Gautam Adani is said to have stated that the Native Title “issues” were slowing the investment and, accordingly, Malcolm Turnbull is pressing ahead with changes to the Native Title legislation to pave the way for the Adani mine to proceed despite extensive community outcry against the mine both from the Indigenous and non-Indigenous community.

The well-reported discussions between Adani Mining executives and our Prime Minister Malcolm Turnbull is further evidence of the perception of native title to the coalition – an inconvenience that can be extinguished to make way for commerce. Gautam Adani is said to have stated that the Native Title “issues” were slowing the investment and, accordingly, Malcolm Turnbull is pressing ahead with changes to the Native Title legislation to pave the way for the Adani mine to proceed despite extensive community outcry against the mine both from the Indigenous and non-Indigenous community.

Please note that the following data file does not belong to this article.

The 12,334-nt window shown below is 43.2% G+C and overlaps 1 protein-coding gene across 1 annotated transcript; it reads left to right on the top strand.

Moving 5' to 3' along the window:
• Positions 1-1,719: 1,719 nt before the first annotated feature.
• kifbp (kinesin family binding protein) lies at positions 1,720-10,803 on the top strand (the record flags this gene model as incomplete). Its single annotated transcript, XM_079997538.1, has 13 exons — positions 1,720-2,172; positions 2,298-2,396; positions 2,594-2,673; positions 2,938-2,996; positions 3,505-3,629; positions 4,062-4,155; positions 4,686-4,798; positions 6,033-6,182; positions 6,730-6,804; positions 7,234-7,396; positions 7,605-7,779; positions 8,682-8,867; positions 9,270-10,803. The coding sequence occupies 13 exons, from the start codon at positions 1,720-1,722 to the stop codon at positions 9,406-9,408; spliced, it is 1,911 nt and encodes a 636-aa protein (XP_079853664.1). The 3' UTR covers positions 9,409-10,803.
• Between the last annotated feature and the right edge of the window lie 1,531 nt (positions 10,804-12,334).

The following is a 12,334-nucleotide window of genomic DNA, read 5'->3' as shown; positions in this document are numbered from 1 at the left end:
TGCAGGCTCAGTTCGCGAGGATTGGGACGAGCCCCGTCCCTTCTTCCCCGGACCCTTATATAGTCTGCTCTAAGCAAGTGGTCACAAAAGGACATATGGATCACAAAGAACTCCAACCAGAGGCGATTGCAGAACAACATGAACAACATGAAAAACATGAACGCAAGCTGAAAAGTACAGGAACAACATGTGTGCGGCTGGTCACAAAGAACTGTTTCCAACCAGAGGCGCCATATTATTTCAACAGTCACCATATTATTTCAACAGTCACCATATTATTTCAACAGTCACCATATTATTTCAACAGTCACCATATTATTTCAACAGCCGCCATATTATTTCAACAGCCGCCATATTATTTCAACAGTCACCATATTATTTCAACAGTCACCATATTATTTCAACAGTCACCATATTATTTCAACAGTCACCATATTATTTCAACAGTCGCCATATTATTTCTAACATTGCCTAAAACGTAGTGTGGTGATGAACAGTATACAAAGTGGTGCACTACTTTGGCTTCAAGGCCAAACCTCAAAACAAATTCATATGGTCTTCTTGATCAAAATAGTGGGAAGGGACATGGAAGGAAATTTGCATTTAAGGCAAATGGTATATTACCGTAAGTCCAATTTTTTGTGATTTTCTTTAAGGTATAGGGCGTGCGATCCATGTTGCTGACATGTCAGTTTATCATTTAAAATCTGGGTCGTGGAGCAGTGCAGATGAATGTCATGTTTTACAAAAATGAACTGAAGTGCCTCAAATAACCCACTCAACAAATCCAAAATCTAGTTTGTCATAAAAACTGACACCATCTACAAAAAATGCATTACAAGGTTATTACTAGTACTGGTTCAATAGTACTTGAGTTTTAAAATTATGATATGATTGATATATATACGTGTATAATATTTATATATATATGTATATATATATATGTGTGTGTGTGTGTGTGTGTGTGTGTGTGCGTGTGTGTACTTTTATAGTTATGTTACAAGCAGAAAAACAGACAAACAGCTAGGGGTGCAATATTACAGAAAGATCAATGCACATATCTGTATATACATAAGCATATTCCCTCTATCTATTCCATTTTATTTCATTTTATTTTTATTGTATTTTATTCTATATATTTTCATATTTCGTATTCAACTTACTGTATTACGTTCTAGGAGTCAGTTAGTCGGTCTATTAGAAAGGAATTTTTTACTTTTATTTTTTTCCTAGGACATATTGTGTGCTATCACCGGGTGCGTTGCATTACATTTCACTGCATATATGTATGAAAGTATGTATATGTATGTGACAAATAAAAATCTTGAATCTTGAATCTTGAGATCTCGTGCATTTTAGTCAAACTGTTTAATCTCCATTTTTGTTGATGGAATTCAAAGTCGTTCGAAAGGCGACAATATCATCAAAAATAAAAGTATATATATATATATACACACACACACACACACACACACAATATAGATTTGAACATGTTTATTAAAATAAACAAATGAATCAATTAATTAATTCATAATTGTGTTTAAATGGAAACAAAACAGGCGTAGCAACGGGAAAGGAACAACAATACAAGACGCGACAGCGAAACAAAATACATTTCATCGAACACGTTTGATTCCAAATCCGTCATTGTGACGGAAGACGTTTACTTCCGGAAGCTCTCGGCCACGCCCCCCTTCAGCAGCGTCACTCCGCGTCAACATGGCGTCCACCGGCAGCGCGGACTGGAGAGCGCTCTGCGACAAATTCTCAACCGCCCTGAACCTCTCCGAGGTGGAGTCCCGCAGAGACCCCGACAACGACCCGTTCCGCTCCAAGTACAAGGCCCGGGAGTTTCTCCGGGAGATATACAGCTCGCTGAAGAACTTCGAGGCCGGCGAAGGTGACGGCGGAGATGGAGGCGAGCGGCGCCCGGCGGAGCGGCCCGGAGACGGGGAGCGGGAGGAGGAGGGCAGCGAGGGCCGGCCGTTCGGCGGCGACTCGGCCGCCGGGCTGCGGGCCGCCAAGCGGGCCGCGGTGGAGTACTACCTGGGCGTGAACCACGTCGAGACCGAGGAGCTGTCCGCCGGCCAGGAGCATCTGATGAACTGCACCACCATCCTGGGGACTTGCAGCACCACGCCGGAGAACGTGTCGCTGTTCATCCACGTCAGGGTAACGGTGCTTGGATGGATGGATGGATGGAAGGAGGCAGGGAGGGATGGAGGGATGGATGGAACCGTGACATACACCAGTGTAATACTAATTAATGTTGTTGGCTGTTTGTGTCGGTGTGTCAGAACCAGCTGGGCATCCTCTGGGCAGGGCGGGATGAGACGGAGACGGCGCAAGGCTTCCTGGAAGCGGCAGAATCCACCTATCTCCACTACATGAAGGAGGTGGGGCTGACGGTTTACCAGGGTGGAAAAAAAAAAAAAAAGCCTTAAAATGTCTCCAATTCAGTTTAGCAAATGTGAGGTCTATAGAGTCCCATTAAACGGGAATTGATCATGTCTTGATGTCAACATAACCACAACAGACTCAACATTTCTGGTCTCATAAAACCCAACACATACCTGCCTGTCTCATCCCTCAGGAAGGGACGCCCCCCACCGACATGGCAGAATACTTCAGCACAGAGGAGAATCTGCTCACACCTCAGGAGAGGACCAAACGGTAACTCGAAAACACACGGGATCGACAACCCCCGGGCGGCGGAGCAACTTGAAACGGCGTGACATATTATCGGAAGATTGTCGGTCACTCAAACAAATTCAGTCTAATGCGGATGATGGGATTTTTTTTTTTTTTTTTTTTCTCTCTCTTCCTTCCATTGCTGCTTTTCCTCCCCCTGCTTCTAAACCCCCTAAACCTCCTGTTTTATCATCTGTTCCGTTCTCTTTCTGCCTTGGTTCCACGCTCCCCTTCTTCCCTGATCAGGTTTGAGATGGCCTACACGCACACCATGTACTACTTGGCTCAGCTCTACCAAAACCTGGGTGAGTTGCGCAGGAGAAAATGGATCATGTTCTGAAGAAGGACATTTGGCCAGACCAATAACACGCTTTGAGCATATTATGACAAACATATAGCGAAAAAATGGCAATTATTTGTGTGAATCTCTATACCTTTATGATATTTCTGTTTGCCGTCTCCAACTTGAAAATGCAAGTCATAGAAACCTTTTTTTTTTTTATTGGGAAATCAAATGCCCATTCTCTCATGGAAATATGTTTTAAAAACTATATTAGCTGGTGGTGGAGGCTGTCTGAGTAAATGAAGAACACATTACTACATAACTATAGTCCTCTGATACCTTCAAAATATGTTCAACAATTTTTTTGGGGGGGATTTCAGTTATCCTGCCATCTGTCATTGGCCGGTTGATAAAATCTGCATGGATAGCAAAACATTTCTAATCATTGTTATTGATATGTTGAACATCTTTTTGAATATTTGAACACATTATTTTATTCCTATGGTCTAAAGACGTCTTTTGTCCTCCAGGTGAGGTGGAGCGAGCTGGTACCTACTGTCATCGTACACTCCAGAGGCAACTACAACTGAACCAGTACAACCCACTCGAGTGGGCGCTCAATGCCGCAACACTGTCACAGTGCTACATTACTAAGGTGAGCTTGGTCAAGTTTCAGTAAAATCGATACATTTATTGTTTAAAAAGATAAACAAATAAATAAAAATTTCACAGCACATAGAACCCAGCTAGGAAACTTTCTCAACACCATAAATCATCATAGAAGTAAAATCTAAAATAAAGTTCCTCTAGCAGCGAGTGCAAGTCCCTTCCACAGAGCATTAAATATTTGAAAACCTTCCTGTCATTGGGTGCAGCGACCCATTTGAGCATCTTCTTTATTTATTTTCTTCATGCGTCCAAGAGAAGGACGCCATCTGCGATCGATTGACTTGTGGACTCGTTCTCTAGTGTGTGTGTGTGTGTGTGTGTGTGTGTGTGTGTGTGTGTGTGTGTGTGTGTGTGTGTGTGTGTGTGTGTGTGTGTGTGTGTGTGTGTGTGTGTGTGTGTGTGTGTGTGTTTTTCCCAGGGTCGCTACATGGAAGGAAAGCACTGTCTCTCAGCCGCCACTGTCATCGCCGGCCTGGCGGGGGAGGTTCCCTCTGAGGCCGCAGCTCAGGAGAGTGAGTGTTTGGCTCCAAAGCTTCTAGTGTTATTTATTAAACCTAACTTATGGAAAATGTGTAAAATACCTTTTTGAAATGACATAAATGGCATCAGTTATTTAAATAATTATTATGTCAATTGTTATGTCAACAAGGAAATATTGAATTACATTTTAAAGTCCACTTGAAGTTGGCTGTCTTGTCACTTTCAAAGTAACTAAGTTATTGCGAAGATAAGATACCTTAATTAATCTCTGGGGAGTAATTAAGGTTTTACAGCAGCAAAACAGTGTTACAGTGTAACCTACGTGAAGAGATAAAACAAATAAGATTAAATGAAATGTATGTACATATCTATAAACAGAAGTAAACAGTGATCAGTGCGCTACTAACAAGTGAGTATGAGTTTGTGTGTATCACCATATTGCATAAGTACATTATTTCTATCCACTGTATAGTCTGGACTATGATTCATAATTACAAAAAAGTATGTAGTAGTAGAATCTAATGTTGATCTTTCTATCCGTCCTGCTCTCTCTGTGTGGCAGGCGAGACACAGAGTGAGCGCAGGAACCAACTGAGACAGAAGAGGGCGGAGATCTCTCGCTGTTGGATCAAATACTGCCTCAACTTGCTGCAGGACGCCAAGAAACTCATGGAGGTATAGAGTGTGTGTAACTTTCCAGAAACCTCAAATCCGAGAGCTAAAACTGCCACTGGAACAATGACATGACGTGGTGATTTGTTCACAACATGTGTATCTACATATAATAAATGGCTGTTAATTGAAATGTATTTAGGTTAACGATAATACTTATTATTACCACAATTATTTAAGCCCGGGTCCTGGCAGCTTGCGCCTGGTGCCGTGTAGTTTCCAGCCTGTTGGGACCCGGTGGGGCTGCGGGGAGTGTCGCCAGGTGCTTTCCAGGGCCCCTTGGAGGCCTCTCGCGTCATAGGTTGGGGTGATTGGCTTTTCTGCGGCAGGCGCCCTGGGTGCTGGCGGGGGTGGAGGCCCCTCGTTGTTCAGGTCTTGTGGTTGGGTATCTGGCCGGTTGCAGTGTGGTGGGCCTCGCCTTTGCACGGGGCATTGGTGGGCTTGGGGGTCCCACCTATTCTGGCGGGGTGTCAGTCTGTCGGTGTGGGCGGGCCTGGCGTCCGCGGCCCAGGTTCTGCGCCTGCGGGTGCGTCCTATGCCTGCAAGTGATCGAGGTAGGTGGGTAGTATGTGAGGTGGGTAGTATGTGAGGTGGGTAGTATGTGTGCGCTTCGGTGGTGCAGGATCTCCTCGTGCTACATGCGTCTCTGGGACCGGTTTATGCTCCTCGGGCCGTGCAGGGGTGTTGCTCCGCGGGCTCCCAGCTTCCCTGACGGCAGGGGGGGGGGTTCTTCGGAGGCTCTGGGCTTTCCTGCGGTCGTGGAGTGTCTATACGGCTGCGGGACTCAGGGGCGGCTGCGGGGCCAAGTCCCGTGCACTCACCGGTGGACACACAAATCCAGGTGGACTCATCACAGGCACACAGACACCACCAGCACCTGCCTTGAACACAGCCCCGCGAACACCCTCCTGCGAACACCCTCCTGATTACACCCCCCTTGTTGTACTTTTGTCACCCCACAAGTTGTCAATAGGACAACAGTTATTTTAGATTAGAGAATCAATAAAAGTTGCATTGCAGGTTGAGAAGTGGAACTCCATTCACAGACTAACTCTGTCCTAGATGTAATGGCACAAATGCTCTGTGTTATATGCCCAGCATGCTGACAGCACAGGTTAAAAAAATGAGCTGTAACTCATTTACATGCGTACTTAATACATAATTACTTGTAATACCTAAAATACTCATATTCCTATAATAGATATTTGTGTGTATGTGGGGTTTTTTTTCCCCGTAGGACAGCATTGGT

It is clear 21 years later that the stance taken by the Howard government that Native Title was something that can be revised and watered down repeatedly is the remaining status quo in 2017.